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子ども発達臨床研究センター英文年報 = Research and Clinical Center for Child Development : Annual Report >
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Why Do the Eyes Move during Cognitive Activity?

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Title: Why Do the Eyes Move during Cognitive Activity?
Other Titles: 認知活動時になぜ眼球が運動するか
Authors: Hoshi, Yoko1 Browse this author
Chen, Shing-Jen2 Browse this author
Authors(alt): 星, 詳子1
陳, 省仁2
Keywords: eye movement
gaze shift
cognitive space
Issue Date: 30-Mar-2010
Publisher: Research and Clinical Center for Child Developmemt, Graduate School of Education, Hokkaido University
Journal Title: Research and Clinical Center for Child Development : Annual Report
Journal Title(alt): 子ども発達臨床研究センター英文年報
Volume: 30
Start Page: 69
End Page: 77
Abstract: Shifting gaze during difficult cognitive activities is a very common phenomenon in our daily life, whereas its underlying neuropsychological mechanisms remain controversial. Preceding studies on adults have indicated that by shifting the gaze people disengage from environmental stimulation in order to concentrate on cognitive tasks. Further studies on children have suggested that approaching this eye movement phenomenon from the developmental viewpoint opens a window on its mechanisms. Here, we used an eye-tracking system to examine eye movements in adults and children while they were performing cognitive tasks, and also employed near-infrared spectroscopy to examine the neural basis of the gaze shift. Adults moved their eyes toward individual specific directions regardless of the task type. In contrast, younger children looked around more extensively with no directionality. Transition to adult-like patterns of eye movements was observed at 10 years of age, which corresponded to the time period of achieving adult levels of performance on a standard measure of executive functions. The eye movements were accompanied by activation of the premotor cortex and/or the lateral prefrontal cortex. These data suggest that the eye movements represent a more positive function than mere disengagement from the environment; probably access to cognitive space. It is also implicated that 10 years of age is a crucial period for cognitive development.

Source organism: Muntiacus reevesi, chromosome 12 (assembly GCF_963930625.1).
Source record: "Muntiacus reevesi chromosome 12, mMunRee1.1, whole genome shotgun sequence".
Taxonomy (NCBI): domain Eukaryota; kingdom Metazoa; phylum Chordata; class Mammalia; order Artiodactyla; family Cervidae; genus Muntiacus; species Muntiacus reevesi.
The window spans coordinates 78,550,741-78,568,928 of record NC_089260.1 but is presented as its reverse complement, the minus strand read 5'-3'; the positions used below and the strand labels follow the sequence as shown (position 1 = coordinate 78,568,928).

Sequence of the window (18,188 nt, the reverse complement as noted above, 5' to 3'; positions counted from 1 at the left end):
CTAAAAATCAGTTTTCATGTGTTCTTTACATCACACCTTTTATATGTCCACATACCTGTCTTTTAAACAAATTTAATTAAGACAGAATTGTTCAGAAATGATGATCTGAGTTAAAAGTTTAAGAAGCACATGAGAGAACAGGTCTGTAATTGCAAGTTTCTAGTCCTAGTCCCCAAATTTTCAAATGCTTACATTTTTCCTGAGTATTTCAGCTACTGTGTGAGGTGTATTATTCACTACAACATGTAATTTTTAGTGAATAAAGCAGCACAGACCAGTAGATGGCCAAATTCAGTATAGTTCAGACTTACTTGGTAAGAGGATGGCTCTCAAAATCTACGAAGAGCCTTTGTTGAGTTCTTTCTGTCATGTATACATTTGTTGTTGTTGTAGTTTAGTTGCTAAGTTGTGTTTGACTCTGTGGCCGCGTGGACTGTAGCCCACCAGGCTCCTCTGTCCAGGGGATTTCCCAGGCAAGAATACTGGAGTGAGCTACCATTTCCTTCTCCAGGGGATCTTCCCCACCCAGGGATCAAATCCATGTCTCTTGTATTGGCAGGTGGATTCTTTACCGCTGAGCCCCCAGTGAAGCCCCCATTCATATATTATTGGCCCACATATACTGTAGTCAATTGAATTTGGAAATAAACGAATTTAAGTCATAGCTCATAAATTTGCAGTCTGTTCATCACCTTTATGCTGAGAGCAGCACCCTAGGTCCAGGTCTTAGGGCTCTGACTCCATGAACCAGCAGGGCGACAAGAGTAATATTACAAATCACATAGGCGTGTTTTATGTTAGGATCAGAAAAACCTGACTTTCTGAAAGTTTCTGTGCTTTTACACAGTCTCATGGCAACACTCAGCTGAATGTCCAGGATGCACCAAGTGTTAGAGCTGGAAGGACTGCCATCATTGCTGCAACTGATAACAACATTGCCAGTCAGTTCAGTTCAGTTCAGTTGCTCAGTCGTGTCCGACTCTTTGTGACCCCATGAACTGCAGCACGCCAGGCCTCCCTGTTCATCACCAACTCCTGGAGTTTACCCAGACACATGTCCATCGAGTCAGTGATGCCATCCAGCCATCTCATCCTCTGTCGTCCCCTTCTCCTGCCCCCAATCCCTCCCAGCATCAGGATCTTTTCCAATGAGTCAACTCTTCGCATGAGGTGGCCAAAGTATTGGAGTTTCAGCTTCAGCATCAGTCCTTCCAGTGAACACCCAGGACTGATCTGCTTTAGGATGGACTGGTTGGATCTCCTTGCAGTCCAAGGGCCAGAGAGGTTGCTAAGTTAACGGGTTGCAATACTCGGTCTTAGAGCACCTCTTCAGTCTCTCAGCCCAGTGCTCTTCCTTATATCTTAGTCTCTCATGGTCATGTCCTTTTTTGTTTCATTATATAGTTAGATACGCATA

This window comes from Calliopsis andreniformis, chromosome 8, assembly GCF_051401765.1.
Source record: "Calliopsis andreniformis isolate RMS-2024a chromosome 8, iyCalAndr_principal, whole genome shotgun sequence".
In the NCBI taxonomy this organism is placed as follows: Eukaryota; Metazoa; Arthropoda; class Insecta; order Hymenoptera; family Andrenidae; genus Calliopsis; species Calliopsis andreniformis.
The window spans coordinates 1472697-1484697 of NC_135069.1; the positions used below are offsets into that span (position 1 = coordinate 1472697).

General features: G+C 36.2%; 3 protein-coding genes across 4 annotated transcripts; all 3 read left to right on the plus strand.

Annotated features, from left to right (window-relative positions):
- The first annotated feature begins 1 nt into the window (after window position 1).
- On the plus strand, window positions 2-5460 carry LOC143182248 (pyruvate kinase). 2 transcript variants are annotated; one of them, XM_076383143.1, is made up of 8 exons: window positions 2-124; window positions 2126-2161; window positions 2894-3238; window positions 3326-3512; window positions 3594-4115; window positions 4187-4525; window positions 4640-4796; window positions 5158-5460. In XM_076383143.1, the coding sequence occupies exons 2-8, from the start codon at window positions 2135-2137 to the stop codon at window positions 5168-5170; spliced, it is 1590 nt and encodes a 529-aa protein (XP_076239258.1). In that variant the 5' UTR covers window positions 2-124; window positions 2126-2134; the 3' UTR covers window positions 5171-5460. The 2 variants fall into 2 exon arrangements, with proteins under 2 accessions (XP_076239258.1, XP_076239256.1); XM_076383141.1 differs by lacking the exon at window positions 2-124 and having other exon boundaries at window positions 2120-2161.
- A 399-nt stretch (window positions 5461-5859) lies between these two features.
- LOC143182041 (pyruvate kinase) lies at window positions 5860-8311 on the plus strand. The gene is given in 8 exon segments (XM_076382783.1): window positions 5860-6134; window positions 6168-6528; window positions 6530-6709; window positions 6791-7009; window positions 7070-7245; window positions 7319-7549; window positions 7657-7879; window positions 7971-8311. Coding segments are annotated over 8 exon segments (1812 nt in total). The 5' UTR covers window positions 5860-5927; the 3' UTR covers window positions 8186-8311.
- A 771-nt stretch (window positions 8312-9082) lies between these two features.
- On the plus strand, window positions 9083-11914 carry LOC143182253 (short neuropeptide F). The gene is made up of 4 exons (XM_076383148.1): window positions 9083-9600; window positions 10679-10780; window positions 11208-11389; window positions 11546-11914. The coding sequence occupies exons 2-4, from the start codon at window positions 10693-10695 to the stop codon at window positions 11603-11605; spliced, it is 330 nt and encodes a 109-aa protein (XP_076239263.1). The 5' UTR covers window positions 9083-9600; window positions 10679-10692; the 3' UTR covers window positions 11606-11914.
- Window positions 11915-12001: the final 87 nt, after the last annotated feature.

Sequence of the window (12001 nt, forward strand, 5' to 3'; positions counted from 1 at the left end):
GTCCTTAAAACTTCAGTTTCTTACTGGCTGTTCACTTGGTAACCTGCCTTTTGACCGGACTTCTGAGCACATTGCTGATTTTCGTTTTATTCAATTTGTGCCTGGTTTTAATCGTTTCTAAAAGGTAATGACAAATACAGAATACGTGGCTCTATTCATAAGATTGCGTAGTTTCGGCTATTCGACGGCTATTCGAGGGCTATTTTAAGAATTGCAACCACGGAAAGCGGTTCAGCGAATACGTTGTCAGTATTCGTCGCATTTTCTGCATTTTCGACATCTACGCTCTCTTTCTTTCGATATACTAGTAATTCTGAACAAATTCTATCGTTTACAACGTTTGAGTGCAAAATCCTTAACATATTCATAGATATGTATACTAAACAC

Type: bulletin (article)
Appears in Collections:子ども発達臨床研究センター英文年報 = Research and Clinical Center for Child Development : Annual Report > No. 30

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